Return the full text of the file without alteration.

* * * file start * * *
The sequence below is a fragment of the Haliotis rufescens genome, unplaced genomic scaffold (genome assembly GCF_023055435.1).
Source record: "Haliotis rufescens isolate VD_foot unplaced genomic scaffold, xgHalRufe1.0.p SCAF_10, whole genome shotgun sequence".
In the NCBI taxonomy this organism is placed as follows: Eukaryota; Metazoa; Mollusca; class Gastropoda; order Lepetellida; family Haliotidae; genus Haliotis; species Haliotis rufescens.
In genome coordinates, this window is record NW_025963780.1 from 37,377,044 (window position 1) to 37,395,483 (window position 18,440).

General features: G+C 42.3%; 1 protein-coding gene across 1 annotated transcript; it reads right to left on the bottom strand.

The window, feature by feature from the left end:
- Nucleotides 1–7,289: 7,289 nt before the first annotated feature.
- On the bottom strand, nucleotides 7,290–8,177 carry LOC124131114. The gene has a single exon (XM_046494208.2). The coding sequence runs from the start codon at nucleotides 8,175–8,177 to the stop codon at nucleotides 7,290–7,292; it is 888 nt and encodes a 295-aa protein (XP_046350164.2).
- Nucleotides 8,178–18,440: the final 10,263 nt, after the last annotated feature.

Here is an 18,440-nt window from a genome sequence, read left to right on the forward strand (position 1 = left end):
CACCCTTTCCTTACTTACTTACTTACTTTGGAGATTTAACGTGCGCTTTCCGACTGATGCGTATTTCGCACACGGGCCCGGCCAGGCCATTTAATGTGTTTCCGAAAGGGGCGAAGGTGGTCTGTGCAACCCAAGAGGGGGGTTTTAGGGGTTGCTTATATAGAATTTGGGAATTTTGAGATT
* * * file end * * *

The sequence below is a fragment of the Haliotis rufescens genome, unplaced genomic scaffold (genome assembly GCF_023055435.1).
Source record: "Haliotis rufescens isolate VD_foot unplaced genomic scaffold, xgHalRufe1.0.p SCAF_10, whole genome shotgun sequence".
In the NCBI taxonomy this organism is placed as follows: Eukaryota; Metazoa; Mollusca; class Gastropoda; order Lepetellida; family Haliotidae; genus Haliotis; species Haliotis rufescens.
In genome coordinates, this window is record NW_025963780.1 from 37,377,044 (window position 1) to 37,395,483 (window position 18,440).

General features: G+C 42.3%; 1 protein-coding gene across 1 annotated transcript; it reads right to left on the bottom strand.

The window, feature by feature from the left end:
- Nucleotides 1–7,289: 7,289 nt before the first annotated feature.
- On the bottom strand, nucleotides 7,290–8,177 carry LOC124131114. The gene has a single exon (XM_046494208.2). The coding sequence runs from the start codon at nucleotides 8,175–8,177 to the stop codon at nucleotides 7,290–7,292; it is 888 nt and encodes a 295-aa protein (XP_046350164.2).
- Nucleotides 8,178–18,440: the final 10,263 nt, after the last annotated feature.

Here is an 18,440-nt window from a genome sequence, read left to right on the forward strand (position 1 = left end):
CACCCTTTCCTTACTTACTTACTTACTTTGGAGATTTAACGTGCGCTTTCCGACTGATGCGTATTTCGCACACGGGCCCGGCCAGGCCATTTAATGTGTTTCCGAAAGGGGCGAAGGTGGTCTGTGCAACCCAAGAGGGGGGTTTTAGGGGTTGCTTATATAGAATTTGGGAATTTTGAGATT